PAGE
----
Changing the course of the game was often not an unexpected adjustment of players or a clever tactical arrangement, but purely an accident.

Joe Cole pa.s.sed into the penalty area and Defoe fell in the penalty area, which the referee believed was a foul by the Croatian player, Šimunić, and he awarded a penalty kick. Despite protests from the Croatian players, the referee had no intention of changing it. The penalty invigorated the atmosphere in the stadium, and the Wembley fans sung loudly to cheer the players on.

When the broadcast gave the poor McClaren another shot, the water bottle in his hand was finally gone. Twain maliciously thought about if he spent more time in the restroom or in the locker room explaining the tactics to the players during halftime.

Lampard came forward to take the penalty kick. His low shot deceived the goalkeeper and the football flew into the bottom left corner of the goal. England reversed with a goal! It was the fifty-sixth minute, just one minute after the ten minute mark stated by Twain.

The reversal of a goal greatly boosted the morale of England and the Croatian team appeared to be a little listless. Things moved toward what the English people had hoped for — the Croatians would score two goals to shut the Russians' mouths and then England would strenuously counterattack and take advantage of the situation to return the favor, culminating in England and Croatia tying at 2:2. Everyone would shake hands and advance together.

However, Bridge, who had made the offside blunder in the first half, knocked the bar on the crossbar while lifting a siege and nearly caused an own goal, making the hearts of all English people leap into their throats. Then Srna sent a straight pa.s.s, and Bridge made another error while trying to lift the siege and helped the opponent stop the ball. Fortunately, Olić was not mentally prepared for the frequent gift-giving. His hasty shot on the edge of the penalty area was caught by Carson.

"Leighton Baines is stronger than Bridge but it's pity that you don't appreciate it, McClaren. You just can't see it." Twain murmured and shook his head.

In the 65th minute, David Beckham, whom everyone had high hopes for and expected to stage a miracle before the game, finally s.h.i.+ned. He made a precise pa.s.s from the flank and sent the football to Crouch's side. The tall man stopped the ball with his chest and volleyed the ball to equalize the score for England!

The Wembley Stadium burst into energy, and the cheers of the fans were deafening to Twain, who sat in front of the television.

"Crouch! Beckham! David Beckham, he saved England again! This pa.s.s was so accurate that Crouch only had to jump a little and stop the ball. He didn't need to get rid of the defenders at all because David's pa.s.s made it impossible for the opposing defenders to rob it!" Motson cried excitedly. "A draw! The situation is in our favor!"

News had come that Russia and Andorra had not scored yet, so Motson could say that. If Russia tied with Andorra, England would be in the clear — they would advance even if they lost.

Beckham, who a.s.sisted his teammate to break open the goal, acted more thrilled than the goalscorer, Crouch. He stood back after he embraced his teammates in celebration. He held up his fist and pounded the Three Lions emblem on his chest, the badge of the English Football a.s.sociation.

Now that he was on the England national team again, the number he wore was no longer that glorious number 7. The number 7 was now Barry's. He could only wear the number 17. Even in Nottingham Forest, he could not wear number 7 and 23. There was a time when everyone thought that he had sunk and could not return to the past. But every time people thought like that, Beckham proved how wrong they were.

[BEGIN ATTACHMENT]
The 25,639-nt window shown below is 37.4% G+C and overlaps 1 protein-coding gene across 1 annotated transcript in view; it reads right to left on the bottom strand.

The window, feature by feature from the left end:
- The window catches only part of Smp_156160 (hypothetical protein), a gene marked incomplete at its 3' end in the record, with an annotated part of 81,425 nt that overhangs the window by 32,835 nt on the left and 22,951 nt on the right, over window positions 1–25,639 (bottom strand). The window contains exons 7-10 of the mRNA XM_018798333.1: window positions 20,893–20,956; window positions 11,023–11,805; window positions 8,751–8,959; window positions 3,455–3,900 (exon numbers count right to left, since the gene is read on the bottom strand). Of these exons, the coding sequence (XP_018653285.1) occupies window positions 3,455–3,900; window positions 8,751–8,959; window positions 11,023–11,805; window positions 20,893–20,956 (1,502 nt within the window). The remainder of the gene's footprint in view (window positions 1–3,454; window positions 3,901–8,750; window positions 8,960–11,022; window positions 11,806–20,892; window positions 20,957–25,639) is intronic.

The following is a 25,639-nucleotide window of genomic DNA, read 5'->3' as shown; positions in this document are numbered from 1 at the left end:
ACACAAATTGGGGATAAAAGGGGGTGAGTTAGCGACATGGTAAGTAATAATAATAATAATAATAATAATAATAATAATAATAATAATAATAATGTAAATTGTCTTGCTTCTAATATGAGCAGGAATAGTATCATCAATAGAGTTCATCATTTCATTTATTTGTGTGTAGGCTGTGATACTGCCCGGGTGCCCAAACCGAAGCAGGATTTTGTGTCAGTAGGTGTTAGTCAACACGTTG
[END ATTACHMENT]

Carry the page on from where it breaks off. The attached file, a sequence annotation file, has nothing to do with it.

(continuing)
In the 1998 World Cup, he was sent off for his retaliation against Simeone and became the "the nation's public enemy" crusaded by the entire Britain. Everyone thought his career was over, but Beckham announced his return with a goal in in the first game of the 98-99 season. That season, he helped Manchester United take the great Treble. In the 2000 UEFA European Champions.h.i.+p, England was knocked out during the group stage, and he was as depressed as England. However, in the 2001 World Cup qualifiers, he scored against Greece with a free kick, instantly turning him from a man to a G.o.d. In 2004 UEFA European Champions.h.i.+p, he lost a penalty shot, causing the team to be eliminated by Portugal. For a moment, people mocked him. That kind of tone continued to the World Cup in Germany. In the eyes of the people, England's linchpins were Lampard, Gerrard, and Rooney. But in Germany, who was the one that almost brought England into the top 16 on his own, and relied on his free kicks to help the team break into the top eight? It was David Beckham. Who wore the captain's armband and ran tirelessly in the hot sun at the age of thirty until he vomited? David Beckham. After the World Cup, he was ruled out of the national team and had a hard time at Real Madrid, where he could not even get on the subst.i.tutes' list. Everyone thought he would be finished this time. He could only go to the United States to make his fortune and waste time. But no. Beckham used his amazing professional performance and stable state, as well as his fighting spirit, to impress Capello to return to Real Madrid's main lineup. He helped the team get its first league t.i.tle in four years. He also announced a return to the English Premier League to join the newly minted European champion, Nottingham Forest and to make a comeback.

Twain saw the familiar, hideous, twisted face the television. He was going to gloat that England was going to be eliminated, but now he could not feel happy.

He was conflicted because he did not want McClaren to stay in the manager position, but he also did not want to see Beckham's national team career end so tragically. Without the UEFA European Football Champions.h.i.+p qualification, would Beckham still have the condition to look forward to the World Cup in three years?